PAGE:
Like a lot of people, This American Life was my gateway drug into what I can only imagine will be a lifelong addiction to audio storytelling. I love audio stories. I listen to them. I produce them. I shake when I don’t have them. There is no cure. I’m hooked.

The show’s host, Ira Glass, once said that, “radio is your most visual medium.” I agree. Sound has the power to conjure vivid images and take us deep inside of our own imaginations in ways that other mediums can’t. If you don’t buy that, put on a pair of headphones, close your eyes, and check out pretty much any episode of Radiolab. You’ll see/hear exactly what I’m talking about.

Audio can also be an intensely emotional storytelling medium. Movies, novels, television… all of these can, of course, stir plenty of emotion in us. However, unlike these other mediums, audio stories can hit you right between the eyes with nothing more than silence.

I was recently reminded of how powerful silence can be when I re-listened to a 2011 interview with comic Louis CK on the popular WTF with Marc Maron podcastAt one point in the interview, Louis recalls a life-changing moment when one of his daughters was born, and the interview takes an unexpected, emotional turn.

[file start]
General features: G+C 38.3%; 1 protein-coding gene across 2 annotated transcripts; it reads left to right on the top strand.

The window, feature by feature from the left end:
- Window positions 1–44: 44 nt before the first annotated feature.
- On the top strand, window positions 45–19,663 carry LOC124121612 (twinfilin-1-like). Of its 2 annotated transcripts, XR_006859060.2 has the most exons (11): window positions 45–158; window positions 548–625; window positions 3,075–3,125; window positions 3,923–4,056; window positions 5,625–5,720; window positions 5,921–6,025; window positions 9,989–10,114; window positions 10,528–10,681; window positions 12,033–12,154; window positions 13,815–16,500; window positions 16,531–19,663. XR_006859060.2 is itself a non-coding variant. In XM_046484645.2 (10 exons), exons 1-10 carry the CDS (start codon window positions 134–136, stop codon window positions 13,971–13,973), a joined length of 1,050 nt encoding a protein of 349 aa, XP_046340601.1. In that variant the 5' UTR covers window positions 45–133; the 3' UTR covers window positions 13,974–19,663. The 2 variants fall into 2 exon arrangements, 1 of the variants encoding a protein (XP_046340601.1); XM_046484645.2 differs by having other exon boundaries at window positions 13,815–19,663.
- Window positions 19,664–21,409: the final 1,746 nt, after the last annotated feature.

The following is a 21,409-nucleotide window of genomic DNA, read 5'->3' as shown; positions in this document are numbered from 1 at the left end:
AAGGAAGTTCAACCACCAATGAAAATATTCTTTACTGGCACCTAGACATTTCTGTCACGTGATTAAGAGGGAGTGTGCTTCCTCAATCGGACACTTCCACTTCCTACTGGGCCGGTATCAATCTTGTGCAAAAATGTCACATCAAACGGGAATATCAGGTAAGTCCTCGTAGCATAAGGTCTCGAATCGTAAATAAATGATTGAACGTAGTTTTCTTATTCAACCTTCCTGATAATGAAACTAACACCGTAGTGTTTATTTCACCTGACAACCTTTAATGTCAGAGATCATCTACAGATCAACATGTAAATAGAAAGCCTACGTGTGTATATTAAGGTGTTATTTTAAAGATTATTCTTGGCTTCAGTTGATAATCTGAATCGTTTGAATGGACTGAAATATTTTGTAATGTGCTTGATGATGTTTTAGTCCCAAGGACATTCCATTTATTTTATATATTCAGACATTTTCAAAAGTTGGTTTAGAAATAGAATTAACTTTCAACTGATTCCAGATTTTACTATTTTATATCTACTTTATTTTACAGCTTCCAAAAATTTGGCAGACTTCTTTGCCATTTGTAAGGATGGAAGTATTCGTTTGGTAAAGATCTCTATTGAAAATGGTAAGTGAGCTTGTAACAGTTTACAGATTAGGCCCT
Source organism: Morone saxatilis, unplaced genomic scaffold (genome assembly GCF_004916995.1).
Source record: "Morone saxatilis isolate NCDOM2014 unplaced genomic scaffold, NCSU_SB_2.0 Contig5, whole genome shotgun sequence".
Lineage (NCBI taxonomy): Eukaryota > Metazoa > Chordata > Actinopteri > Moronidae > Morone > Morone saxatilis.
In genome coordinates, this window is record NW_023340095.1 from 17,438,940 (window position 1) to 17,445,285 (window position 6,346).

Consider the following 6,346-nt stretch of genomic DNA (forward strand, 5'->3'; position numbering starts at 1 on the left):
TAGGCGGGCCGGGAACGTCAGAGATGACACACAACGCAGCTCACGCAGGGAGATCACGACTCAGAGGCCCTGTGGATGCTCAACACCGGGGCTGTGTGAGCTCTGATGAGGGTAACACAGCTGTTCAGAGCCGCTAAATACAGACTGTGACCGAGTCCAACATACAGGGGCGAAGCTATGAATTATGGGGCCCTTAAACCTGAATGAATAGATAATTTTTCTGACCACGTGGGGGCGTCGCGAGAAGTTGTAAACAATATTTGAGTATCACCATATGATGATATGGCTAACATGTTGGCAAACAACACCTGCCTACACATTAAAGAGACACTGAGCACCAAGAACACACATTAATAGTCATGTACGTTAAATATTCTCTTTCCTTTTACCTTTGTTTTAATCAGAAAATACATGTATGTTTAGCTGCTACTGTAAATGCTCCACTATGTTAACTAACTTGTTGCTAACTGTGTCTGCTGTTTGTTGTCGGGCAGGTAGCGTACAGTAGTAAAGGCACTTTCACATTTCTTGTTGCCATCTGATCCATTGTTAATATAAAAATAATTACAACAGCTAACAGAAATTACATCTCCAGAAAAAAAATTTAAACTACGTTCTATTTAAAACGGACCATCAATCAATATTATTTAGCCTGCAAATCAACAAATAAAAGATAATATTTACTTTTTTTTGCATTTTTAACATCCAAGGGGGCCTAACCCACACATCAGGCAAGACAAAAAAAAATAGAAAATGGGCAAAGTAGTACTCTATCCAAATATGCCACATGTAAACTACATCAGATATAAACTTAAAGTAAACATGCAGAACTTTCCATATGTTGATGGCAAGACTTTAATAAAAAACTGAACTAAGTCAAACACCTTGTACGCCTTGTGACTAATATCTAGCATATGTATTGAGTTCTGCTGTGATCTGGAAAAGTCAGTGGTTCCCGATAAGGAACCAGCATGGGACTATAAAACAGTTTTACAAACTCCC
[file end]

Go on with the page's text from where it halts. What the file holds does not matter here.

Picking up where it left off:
Check out the short clip here:

[soundcloud id=’114448535′ color=’#ff7700′]

To avoid capturing dead air, another interviewer may have paused the recorder while the subject composed himself. Or edited that moment out in production to keep the story moving along. In terms of great storytelling, either of those moves would’ve been downright criminal. Because in that 30 seconds of near silence, listeners got to experience all of the vulnerability, love, fear, anger and sadness of this defining moment. It was heartbreaking, captivating and, above all, human.

We spend a lot of time trying to find and tell stories that will connect with people. A lot of the time, we do this by trying to find the perfect words that say the perfect thing at the perfect time. However, when it comes to audio storytelling, perfection often sneaks up on you. Sometimes it comes from something unexpected an interview subject says. Other times, the most genuine moments in a story happen when the words can’t be found and all one can do is reflect on the things not said.

Image courtesy of J L. 

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